Once it is done, you can expect the tax refund (RIT) within 14 working days after you have filed your tax returns. This condition is only applicable if you have filed your tax return electronically. Sending your filed return to the income tax department via post or email will take more than 7 to 8 weeks for the RIT to be credited to your account.

However, the scenario of the RIT is somewhat different for those living outside Canada (non-residents), as they may not see the income tax refund until 16 weeks from the date they have filed their income tax return.

In general, Canada RIT shows us between February and June, which is considered the tax season. Therefore, all individuals are expected to file their income tax returns by the end of April every financial year. However, if an individual is self-taxed, the deadline for filing the income tax is 15th June.

The CRA has the full right to review an individual’s income amounts, deductions, and credits applied anytime, even after the income tax return.

How to make the most of Canada RIT Deposit?

How to make the most of Canada RIT Deposit?
Photo by Towfiqu barbhuiya on Unsplash

Some people consider RIT easy money, and they quickly spend it on their shopping, traveling, buying a car, or any useless stuff that won’t add any value to their lives.

Firstly, the RIT is not easy money; it is your money. The only difference is that the taxpayer is issued this money after filing the tax return. Instead of using the crucial amount of RIT on unnecessary items, use it on something that is overall beneficial for you and secure your future.

Considering it an interest-free loan that you provide to the CRA could help you further invest this money for several years and make it an emergency fund. Or you can also treat these savings like your retirement fund.

The best thing to do with the RIT you receive every year is to invest the entire amount in your RRSP or if possible TFSA accounts. Investing your money now will accrue interest over the years and add up to a tidy sum.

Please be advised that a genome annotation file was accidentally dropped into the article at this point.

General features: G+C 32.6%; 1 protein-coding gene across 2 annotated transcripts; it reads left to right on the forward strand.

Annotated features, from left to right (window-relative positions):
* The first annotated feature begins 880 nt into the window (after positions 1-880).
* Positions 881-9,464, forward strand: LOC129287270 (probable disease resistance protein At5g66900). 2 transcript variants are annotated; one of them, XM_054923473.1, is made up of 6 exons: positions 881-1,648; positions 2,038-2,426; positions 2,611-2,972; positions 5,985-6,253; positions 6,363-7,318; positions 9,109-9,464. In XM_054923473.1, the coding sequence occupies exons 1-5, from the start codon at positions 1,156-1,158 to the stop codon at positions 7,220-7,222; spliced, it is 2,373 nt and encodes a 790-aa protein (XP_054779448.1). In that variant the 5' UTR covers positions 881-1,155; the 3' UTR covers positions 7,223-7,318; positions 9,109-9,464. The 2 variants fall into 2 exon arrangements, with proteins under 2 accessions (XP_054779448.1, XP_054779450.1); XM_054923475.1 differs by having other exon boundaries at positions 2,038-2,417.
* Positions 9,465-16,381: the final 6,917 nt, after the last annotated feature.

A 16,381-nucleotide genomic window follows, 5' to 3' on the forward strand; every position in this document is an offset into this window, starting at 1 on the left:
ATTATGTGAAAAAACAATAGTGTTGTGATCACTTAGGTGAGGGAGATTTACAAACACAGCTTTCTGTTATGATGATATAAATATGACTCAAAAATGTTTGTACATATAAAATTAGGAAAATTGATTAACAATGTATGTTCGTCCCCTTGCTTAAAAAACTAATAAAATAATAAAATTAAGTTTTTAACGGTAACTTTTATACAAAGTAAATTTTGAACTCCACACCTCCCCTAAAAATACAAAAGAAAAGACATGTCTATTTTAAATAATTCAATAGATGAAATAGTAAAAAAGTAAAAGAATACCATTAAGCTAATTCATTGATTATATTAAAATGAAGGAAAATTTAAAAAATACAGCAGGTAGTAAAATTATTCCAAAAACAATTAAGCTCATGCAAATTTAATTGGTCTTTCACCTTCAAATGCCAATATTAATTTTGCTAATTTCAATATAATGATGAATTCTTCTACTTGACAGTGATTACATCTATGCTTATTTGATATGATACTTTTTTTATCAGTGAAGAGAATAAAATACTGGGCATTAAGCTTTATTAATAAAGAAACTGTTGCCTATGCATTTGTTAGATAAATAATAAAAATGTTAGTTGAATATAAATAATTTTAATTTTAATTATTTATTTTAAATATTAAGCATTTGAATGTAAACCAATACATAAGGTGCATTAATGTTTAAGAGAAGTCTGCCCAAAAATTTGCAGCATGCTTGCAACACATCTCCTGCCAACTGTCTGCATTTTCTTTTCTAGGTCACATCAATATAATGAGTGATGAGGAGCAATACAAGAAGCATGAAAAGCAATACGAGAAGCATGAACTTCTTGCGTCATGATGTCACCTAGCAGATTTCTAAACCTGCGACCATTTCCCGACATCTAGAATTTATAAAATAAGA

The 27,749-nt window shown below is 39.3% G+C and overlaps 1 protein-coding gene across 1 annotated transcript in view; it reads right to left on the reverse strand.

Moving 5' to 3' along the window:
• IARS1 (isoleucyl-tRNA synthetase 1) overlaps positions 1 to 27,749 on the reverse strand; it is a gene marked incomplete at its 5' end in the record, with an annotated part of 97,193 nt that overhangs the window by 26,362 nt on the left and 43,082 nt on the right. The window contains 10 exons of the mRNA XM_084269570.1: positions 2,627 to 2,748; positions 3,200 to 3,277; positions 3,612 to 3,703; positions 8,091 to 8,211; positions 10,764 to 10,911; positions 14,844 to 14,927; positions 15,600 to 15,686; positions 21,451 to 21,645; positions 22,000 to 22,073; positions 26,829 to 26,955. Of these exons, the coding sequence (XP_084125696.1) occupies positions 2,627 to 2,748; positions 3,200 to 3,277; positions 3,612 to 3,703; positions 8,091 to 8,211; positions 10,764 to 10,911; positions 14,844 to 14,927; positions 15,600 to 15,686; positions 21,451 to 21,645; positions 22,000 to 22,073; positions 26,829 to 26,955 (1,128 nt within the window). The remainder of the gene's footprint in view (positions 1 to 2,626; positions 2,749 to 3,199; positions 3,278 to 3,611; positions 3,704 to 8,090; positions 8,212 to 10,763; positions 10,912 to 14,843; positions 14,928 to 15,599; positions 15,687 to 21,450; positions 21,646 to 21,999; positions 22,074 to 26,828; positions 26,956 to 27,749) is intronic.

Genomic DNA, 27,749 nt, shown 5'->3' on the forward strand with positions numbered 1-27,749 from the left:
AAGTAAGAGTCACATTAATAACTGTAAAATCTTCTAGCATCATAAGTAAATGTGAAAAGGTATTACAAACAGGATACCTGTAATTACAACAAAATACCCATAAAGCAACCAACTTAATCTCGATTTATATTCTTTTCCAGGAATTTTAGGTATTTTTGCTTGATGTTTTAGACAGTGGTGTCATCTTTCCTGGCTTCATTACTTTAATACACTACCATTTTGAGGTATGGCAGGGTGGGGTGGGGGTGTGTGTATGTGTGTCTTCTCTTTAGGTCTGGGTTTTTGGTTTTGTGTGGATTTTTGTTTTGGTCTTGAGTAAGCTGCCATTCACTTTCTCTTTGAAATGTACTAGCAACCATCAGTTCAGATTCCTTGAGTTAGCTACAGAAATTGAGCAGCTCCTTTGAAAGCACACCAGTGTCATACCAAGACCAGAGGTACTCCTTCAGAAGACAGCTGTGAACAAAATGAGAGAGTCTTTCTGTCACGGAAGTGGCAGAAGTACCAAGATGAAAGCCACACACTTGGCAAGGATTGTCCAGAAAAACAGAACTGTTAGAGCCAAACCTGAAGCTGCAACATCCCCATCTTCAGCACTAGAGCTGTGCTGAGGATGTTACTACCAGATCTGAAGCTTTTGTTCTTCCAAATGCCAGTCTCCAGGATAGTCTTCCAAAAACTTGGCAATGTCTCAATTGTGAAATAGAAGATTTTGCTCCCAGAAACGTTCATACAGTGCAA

Can the CRA make mistakes in paying tax refunds?

If you think CRA has wrongly misinterpreted the facts or applied the law incorrectly, even after all the relevant documentation is provided from your side, you can file an objection or notice against CRA.

However, the probability of making mistakes in paying tax refunds at CRA’s end is negligible.

Canada RIT and Other Compelling Government Deposits

Want to maximize your annual income? Check out all the benefits you can make use of these government schemes, being a Canadian RIT recipient:

1. Canada FPT

Canada FPT covers a wide range of benefits administered by the CRA, including:

  • BC Climate Action Tax Credit
  • Goods and Services Tax/Harmonized Sales Tax (GST/HST)
  • Canada Child Benefit (CCB)

One can avail of the benefits under any of these programs. However, all these programs have different eligibility criteria and payment dates. It depends upon the number of persons living in your family, how much income you earn every month, and other factors based on which you will be qualified for one of these programs.

2. Canada Pro Deposit

This government scheme is a 2-in-1 deposit for Alberta Child & Family Benefits (ACFB) and Ontario Trillium Benefit (OTB). Both the benefits can be availed by the low-medium income earners residing in Alberta and Ontario.

The primary objective of this scheme is to aid and improve the living conditions of individuals/families categorized under low-income groups.

3. GST/HST Credit

Once you meet the requirements, you become eligible for receiving the goods and services tax/harmonized sales tax (GST/HST) credit, which the CRA administers on behalf of the Federal Government.

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Besides providing provincial/territorial perks, the GST/HST credits are paid quarterly.

Other provincial and territorial programs include:

  • Northwest Territories’ cost of living offset
  • Saskatchewan low-income tax credit
  • Nova Scotia affordable living tax credit
  • Yukon government carbon price rebate – individuals
  • Newfoundland and Labrador income supplement
  • Prince Edward Island sales tax credit